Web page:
Friday, September 23, 2011

My review of The Fighter's Workshop

The Fighter’s Workshop this past weekend was good.  I mean REALLY good.  Like, out-of-control good.  It didn’t meet my expectations; it introduced itself briefly, then politely excused itself so that it could go far beyond them.

No joke.

I haven’t been able to stop thinking about it since it ended Sunday afternoon, especially how perfectly what Pavel and Eyal each taught meshed together.  It was like a marriage of the minds, and the participants were fortunate enough to attend the wedding.  What I really liked is how closely it can all be summed up by two of my favorite quotes by Bruce Lee:

“You think a fight is one blow?  One kick?  Until you can put combinations together without even thinking, until you learn how to keep moving, and to endure, hire a bodyguard or lead a less aggressive life.”

 “Before I studied the art, a punch was just like a punch, a kick just like a kick. After I studied the art, a punch is no longer a punch, a kick is no longer a kick. Now that I understand the art, a punch is just like a punch, a kick is just like a kick.”

The first quote best typifies Eyal’s approach to teaching.  It’s really more about the fight at face value; ultimately, you have to perform, and, as Pavel often repeated during the weekend after a drill, DON’T THINK.  The emphasis was on getting good at the technique, followed by the ability to simply react to a threat without thinking.  That’s the hallmark of a good martial artist and a crucial element in winning any fight. 
In the beginning Eyal broke the techniques down to single strikes (punch, kick, elbow, knee), but from there on out, all the emphasis was on combining the techniques and repeating them over and over to make them second nature.  As the lessons wore on and reached the territory of defending against armed assault or against multiple attackers, he slowly added how to defend against basic knife and gun attacks to the combinations we learned.  It was very effective.  So much so that looking at the group at the beginning of day one to the end of day two was like what you might expect from looking at classes spread weeks apart.  From my vantage point, experienced martial artists as well as total novices had improved by leaps and bounds in a remarkably short amount of time, thanks in large part to Eyal’s keen eye and deep, unparalleled insight and knowledge on effective fighting.

The second quote best characterizes Pavel’s approach.  What Eyal taught in combinations, Pavel taught in isolation.  Many of the participants had little to no martial arts experience.  For them, a punch or a kick was simply putting your arm or leg out really hard and hitting your opponent.  And at face value, that’s all it is.  But, much like a Hard Style swing, a LOT must go into each technique to make it as effective as possible. 
He deconstructed the most basic strikes – linear strikes (jab, cross), hooks, front kicks and roundhouse kicks, and worked his Russian sports voodoo to add power, ROM, and speed to everything in a way that has to be experienced to be believed.  I had a smattering of previous experience with similar things, as Senior RKC Jon Engum (also an expert on martial power) showed me and my coach, Scott Stevens, a thing or two at an HKC workshop in Omaha.  We started on the front kick, during which he pointed out the importance of wedging yourself between the ground and your target.  Check out the video below for a demonstration.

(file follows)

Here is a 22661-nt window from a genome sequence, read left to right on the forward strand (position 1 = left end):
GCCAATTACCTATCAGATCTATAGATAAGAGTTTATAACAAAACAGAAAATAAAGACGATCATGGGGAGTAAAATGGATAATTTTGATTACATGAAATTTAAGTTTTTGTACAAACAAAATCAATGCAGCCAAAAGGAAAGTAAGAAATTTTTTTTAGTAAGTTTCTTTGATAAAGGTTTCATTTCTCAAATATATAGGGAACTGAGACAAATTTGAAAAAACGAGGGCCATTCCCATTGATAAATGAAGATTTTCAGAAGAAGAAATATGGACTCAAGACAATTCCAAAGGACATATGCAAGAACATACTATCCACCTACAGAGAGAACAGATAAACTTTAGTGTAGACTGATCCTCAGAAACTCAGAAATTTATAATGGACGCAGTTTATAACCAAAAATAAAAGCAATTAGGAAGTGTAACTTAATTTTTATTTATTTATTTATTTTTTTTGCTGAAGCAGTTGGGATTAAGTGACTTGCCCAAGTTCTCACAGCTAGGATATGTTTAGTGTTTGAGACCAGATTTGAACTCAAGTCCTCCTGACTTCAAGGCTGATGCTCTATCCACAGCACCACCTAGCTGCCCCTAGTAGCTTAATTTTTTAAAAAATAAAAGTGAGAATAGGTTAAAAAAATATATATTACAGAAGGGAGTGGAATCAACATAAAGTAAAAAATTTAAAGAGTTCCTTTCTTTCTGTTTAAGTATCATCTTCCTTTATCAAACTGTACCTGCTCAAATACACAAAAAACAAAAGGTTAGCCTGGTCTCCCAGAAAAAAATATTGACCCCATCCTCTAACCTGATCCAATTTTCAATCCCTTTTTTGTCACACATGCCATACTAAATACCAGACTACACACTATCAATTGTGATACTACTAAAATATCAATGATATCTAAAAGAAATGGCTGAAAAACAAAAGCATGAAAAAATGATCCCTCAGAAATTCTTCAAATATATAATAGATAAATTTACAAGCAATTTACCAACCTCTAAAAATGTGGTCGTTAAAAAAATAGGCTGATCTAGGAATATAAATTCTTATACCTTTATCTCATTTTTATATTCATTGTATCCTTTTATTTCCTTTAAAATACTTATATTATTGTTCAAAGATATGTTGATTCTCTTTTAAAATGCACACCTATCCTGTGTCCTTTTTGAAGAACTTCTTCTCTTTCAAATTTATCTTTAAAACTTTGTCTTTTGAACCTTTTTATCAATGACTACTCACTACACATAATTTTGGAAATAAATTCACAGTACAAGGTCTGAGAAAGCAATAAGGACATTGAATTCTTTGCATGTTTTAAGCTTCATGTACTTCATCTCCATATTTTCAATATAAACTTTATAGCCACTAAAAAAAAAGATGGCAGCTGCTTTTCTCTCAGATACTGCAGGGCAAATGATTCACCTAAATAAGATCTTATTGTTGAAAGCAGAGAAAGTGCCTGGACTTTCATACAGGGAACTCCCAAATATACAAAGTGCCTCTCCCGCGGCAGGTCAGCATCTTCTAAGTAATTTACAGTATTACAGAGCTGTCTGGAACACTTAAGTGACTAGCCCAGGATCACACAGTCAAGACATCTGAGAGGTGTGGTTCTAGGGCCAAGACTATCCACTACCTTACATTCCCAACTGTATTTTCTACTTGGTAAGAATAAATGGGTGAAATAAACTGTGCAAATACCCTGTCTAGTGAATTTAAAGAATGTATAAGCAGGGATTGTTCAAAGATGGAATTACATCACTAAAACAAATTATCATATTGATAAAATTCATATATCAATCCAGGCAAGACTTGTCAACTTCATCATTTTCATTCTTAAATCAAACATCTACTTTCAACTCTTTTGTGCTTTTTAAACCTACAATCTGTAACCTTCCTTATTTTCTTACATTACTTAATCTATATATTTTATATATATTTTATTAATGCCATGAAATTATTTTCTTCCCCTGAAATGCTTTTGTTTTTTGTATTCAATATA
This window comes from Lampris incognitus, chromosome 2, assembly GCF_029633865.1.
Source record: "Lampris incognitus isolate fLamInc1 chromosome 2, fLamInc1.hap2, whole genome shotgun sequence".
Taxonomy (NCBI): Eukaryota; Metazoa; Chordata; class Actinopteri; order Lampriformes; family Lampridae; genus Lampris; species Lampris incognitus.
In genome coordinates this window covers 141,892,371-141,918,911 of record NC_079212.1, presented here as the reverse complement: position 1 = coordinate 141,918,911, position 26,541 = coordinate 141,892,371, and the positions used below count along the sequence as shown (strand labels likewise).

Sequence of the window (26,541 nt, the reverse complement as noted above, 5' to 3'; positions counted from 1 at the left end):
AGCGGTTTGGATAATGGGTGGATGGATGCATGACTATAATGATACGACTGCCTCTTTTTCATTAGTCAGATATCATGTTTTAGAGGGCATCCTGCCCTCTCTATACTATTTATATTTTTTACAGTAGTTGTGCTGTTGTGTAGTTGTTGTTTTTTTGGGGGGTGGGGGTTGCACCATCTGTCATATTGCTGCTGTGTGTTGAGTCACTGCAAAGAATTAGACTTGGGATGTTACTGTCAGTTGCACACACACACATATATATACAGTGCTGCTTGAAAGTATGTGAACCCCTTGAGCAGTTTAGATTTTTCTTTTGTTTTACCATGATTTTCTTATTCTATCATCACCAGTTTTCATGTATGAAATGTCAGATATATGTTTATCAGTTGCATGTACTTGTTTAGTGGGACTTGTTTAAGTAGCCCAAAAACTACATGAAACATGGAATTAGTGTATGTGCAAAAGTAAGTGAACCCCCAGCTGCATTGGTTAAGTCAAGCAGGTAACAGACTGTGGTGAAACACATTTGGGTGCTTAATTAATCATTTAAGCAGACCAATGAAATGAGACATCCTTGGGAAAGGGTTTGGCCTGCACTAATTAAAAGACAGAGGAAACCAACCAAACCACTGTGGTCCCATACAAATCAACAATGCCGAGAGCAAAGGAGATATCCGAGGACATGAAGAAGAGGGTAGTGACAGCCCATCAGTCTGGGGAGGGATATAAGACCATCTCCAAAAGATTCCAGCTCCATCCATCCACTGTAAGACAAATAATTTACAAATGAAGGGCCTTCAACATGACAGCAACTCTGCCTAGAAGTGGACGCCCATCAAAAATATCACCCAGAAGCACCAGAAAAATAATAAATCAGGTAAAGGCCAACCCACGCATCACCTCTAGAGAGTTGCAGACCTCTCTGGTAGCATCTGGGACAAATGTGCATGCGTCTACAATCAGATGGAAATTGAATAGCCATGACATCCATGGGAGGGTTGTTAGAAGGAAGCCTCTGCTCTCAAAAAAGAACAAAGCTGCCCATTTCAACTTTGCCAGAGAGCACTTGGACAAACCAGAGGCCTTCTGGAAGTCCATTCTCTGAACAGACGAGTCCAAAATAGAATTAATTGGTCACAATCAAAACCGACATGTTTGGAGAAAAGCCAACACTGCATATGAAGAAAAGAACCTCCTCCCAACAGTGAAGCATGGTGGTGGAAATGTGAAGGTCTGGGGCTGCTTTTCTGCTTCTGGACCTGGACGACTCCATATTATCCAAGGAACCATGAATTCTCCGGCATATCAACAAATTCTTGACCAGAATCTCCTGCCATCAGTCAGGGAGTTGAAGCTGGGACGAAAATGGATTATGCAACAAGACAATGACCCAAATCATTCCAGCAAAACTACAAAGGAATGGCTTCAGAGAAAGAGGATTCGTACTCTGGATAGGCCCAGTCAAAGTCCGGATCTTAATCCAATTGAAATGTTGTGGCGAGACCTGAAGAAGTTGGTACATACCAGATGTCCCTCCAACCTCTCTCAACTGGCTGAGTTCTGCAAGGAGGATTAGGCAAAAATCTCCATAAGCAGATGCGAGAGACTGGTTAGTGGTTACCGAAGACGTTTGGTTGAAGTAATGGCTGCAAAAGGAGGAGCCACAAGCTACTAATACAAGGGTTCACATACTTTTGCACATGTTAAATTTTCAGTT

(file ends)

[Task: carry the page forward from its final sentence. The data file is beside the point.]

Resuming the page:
Lather, rinse, repeat.  Pavel stressed the importance of practicing these techniques rather than merely repping out and letting your form deteriorate (sound familiar?) as well as the importance of NOT THINKING.  Paralysis by analysis has killed many a good lift, and while it’s disappointing with weight lifting, with martial arts and self defense applied in the real world, “PBA” can be life-threatening.  Pavel quotes Tim Larkin in The Naked Warrior as saying “under stress we revert to training.”  If you let part of your training include stopping to think or overanalyze something while you’re practicing, you can be sure that you’ll do it when it will count against you, like on the streets.

In addition to Pavel’s teaching martial power generation, he went to great lengths to focus on flexibility and mobility – a skill that, in my humble opinion, all too often gets put on the back burner or gets only cursory attention from waaaay too many people, whether they’re RKCs or just your average student.  The practice we got in the flexibility/mobility department paid in dividends when it came to practicing the techniques again; the parking brakes had been taken off, so when it came time to hit the gas pedal the difference went from Toyota to Ferrari.  I noticed greater ease and power generation in all of my strikes after even just a little training in this department.  Coupled with Pavel’s tension and relaxation drills, Pavel’s insight on power and strength in martial arts technique training interwoven with Eyal’s no-nonsense destroy-and-escape combinations and Krav Maga tactics made for an incomparable weekend for all who participated.

I began training in Krav Maga for the first time in 2007.  I’ve been to several workshops in the U.S. and have even done some training in Israel.  This was by far the best, most in-depth, and results-producing Krav Maga workshop I’ve ever been to.  It has rekindled my love affair with Krav Maga and all things martial arts.  I highly recommend a workshop like this to all RKCs and anyone interested in kettlebell training.  What you’ll learn about power production and its applications – both to martial arts and to other sports and activities – will be well worth the price you pay.  If this becomes a yearly event (like it should, hint hint to JDC, Pavel, Eyal, and Peter Lakatos!), you can bet you’ll see me there again!

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